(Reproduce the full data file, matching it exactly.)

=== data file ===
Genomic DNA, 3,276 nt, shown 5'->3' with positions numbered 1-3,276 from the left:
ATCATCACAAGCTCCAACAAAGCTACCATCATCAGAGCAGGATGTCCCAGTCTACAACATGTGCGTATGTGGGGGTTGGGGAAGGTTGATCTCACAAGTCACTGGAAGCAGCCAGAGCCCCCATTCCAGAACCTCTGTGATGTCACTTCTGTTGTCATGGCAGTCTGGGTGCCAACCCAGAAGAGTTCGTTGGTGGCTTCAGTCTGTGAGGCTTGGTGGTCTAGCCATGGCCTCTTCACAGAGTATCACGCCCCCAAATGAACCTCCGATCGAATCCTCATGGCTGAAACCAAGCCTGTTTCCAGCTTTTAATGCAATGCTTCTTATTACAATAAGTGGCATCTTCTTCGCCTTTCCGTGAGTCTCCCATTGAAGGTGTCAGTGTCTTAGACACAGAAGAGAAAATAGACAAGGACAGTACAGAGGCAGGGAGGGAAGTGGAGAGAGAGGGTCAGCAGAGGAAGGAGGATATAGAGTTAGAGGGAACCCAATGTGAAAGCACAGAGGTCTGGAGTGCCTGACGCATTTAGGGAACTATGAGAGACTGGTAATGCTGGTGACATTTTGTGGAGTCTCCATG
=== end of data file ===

Genomic DNA, 3,276 nt, shown 5'->3' with positions numbered 1-3,276 from the left:
ATCATCACAAGCTCCAACAAAGCTACCATCATCAGAGCAGGATGTCCCAGTCTACAACATGTGCGTATGTGGGGGTTGGGGAAGGTTGATCTCACAAGTCACTGGAAGCAGCCAGAGCCCCCATTCCAGAACCTCTGTGATGTCACTTCTGTTGTCATGGCAGTCTGGGTGCCAACCCAGAAGAGTTCGTTGGTGGCTTCAGTCTGTGAGGCTTGGTGGTCTAGCCATGGCCTCTTCACAGAGTATCACGCCCCCAAATGAACCTCCGATCGAATCCTCATGGCTGAAACCAAGCCTGTTTCCAGCTTTTAATGCAATGCTTCTTATTACAATAAGTGGCATCTTCTTCGCCTTTCCGTGAGTCTCCCATTGAAGGTGTCAGTGTCTTAGACACAGAAGAGAAAATAGACAAGGACAGTACAGAGGCAGGGAGGGAAGTGGAGAGAGAGGGTCAGCAGAGGAAGGAGGATATAGAGTTAGAGGGAACCCAATGTGAAAGCACAGAGGTCTGGAGTGCCTGACGCATTTAGGGAACTATGAGAGACTGGTAATGCTGGTGACATTTTGTGGAGTCTCCATG